<p>Occidental is a whole different "kettle of fish". It has the highest proportion of low-income students (Pell Grant recipients) of any prestigious liberal arts college in the U.S. Coupled with being in So. Cal, and easy international transportation, it is very diverse, something they pride themselves upon. And they do something with it. The campus is gorgeous (Spanish stucco), but is relatively urban, and is surrounded by relatively poor neighborhoods with high proportions of immigrants and speakers of other languages. Service learning is very, very big at Occidental. There is a large amount of community outreach; future pre-meds work in clinics and local hospitals, future lawyers in legal aid societies, future educators in pre-schools, etc. Language learning is bigger at Occidental and, as I remember, so is study abroad. </p>

<p>Both Whitman and Occidental have reasonable music departments, and jazz bands. Occidental's location obviously makes access to a vibrant musical scene easier. </p>

<p>So it kind of depends what your d. wants. A fine, more traditional education in a magnficent setting is to be had at Whitman. (I imagine Knox would be similar, though perhaps a little less academically intense - note, though, I've never visited.)Occidental is a bit edgier, more diverse, and more urban.</p>

<p>Thought about Smith?</p>

<p>We visited both Lawrence and Earlham with my eldest son who wanted creative writing and a chance to play jazz piano. He really liked Lawrence in particular. The students who gave us our tour were from diverse backgrounds and had very varied interests. One was studying opera and art, the other economics. One was pierced and from Oregon, the other was fairly conservative and from Taiwan via Germany! Son liked them both as they were relaxed, bright, enthusiastic, open minded. The campus has a small frat scene, but there was a lot more than that going on- particularly with the conservatory program being there. The city is small and not necessarily student oriented, but my son felt it was fine for him. There are great opportunities in the Fox Cities for internships. The campus is very pretty with some interesting new buildings. Hands down the admissions office is the best we have encountered anywhere! They have a trimester system, if I remember correctly, so the school year ends a bit later then other places. </p>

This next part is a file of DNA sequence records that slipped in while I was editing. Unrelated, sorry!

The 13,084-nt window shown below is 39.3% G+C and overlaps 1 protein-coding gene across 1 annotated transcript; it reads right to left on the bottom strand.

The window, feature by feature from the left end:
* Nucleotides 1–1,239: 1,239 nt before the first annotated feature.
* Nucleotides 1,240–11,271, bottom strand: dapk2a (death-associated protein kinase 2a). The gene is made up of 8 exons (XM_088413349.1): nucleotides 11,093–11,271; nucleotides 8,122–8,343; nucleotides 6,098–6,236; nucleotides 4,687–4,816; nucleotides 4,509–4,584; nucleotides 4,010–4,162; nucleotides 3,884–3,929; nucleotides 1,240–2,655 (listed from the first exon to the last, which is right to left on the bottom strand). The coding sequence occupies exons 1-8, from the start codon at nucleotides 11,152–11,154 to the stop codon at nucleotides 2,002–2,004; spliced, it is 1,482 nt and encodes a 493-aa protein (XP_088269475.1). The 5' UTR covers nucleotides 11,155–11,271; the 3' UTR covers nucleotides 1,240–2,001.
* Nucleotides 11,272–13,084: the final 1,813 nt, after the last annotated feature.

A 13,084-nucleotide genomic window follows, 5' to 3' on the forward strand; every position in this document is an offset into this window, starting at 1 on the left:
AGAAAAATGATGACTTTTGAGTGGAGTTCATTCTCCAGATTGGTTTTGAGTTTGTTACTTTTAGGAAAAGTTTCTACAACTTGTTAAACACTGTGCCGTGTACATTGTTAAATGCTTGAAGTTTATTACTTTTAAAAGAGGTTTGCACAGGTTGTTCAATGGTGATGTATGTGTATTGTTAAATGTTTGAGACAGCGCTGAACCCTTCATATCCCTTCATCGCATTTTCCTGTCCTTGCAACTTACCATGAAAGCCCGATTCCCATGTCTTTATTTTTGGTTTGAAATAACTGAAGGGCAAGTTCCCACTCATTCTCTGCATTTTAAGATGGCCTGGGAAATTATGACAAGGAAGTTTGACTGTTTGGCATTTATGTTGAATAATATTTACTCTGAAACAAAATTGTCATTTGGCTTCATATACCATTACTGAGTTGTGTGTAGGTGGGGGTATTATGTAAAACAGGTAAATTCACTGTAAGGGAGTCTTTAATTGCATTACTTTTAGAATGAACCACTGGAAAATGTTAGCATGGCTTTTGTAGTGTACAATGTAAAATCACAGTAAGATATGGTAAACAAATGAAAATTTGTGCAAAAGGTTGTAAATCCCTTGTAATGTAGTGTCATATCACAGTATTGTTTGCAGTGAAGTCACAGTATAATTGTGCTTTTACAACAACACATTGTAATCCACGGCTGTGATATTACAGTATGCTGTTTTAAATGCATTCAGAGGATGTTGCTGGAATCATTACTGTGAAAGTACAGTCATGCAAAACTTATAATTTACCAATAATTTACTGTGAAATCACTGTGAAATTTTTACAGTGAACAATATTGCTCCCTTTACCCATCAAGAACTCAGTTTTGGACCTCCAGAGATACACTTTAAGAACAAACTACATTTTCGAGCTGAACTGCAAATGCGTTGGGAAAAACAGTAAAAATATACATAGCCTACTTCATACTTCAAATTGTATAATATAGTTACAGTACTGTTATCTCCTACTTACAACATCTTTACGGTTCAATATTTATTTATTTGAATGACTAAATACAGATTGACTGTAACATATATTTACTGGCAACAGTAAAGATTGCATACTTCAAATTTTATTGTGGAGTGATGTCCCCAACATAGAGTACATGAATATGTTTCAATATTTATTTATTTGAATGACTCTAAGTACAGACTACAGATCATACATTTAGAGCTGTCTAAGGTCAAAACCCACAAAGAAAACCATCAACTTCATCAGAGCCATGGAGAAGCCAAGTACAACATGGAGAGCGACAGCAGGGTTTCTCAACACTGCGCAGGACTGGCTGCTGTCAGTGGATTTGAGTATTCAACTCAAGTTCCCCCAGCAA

<p>We visited Earlham a few days before. There was a boy on our tour whose older brother had graduated a few days earlier from Lawrence! We felt that Earlham was a very supportive school environment, and had a nice sense of community. But, my son and I both agreed it felt like a high school- it just lacked the punch of some of the other small LAC's we were seeing. It has some fine programs, however. The town of Richmond was not a particular enhancement either.</p>

<p>A caution about Lewis & Clark - it has a rep for drug use. Like all reps, it may or may not be based on truth but I found the fact that 2-3 RA's were found selling pot from their dorm rooms last year interesting. </p>

<p>A good way to get a sense of campus life is to do an "interest" search for the college name at - Many schools have general discussion groups where current students post and will anwer questions. It is also interesting to read the private journals of individual students (just remember that they may or may not portray the entire student body). Examples - a search for Earlham brought up a discussion among students noting that while Earlham is officially "dry" current students told a prospective student that they'd describe it as "pleasantly damp" - they said that some kids drink, some kids do pot, and many kids do neither but busy themselves with other activities. This pleased my daughter, who is looking for a place similiar to your daughter. By the same token, I had to pause when freshman on the livejournal for Lake Forest College in Illinois talked a lot about people passing out in the bathroom from drinking, etc.</p>

<p>One second hand caveat about Whitman - Last year there was a dad and son who posted here. ("Mike's Dad") - Son applied to both Whitman and Univ. of Puget Sound. He was a very good student. He was turned off when he visited Whitman because he saw lots of people drinking there. As Mini noted, he also felt that the kids tended to be wealthier at Whitman which was a turn off for him personally. He preferred the social scene at UPS where he felt things were more mixed. He ended up going to UPS. My point: everyone's opinion is going to be a little varied based on their actual impressions and experiences.</p>

<p>Good point, Carolyn. My daughter spent the night in an all girls' dorm at Whitman which was probably a lot quieter and "tamer" than the coed dorm. We were not comparing apples to apples when we vistited UPS. And her host at Whitman was a very serious student. I'm sensitive to the comments about the preppy or wealthier student body, as my D probably wouldn' feel comfortable in that climate. I'm wondering how Knox and Lawrence would compare. (I'm ordering the video tapes you recommended in a previous post.)</p>

<p>Robyrm -- Is your son planning to double major in music? Or play as a non-major? Just wondering if non-majors have quality musical opportunities at Lawrence. It sounds like a great school.</p>

no, he was not planning a double major..just wanted to have the chance to play in good ensembles. It seemed to him that there would be ample opportunity at Lawrence. The other option that was similar, in terms of conservatory resources, was Oberlin- which has a very different feel to it, but a similar breadth of options.</p>

<p>Don't overlook Rochester. The presence of a world famous conservatory (Eastman School of Music) greatly enhances both the quality of music offerings and the opportunities for enjoying great performances (MANY free!). Although Eastman is on a seperate campus (it's downtown and U of R is out a little further - but still urban), and U of R offers its own music program too, there is opportunity for cross over. U of R has lots of underground tunnels if you don't like snow - but I've lived in Rochester for 40+ years and it is really a great city.</p>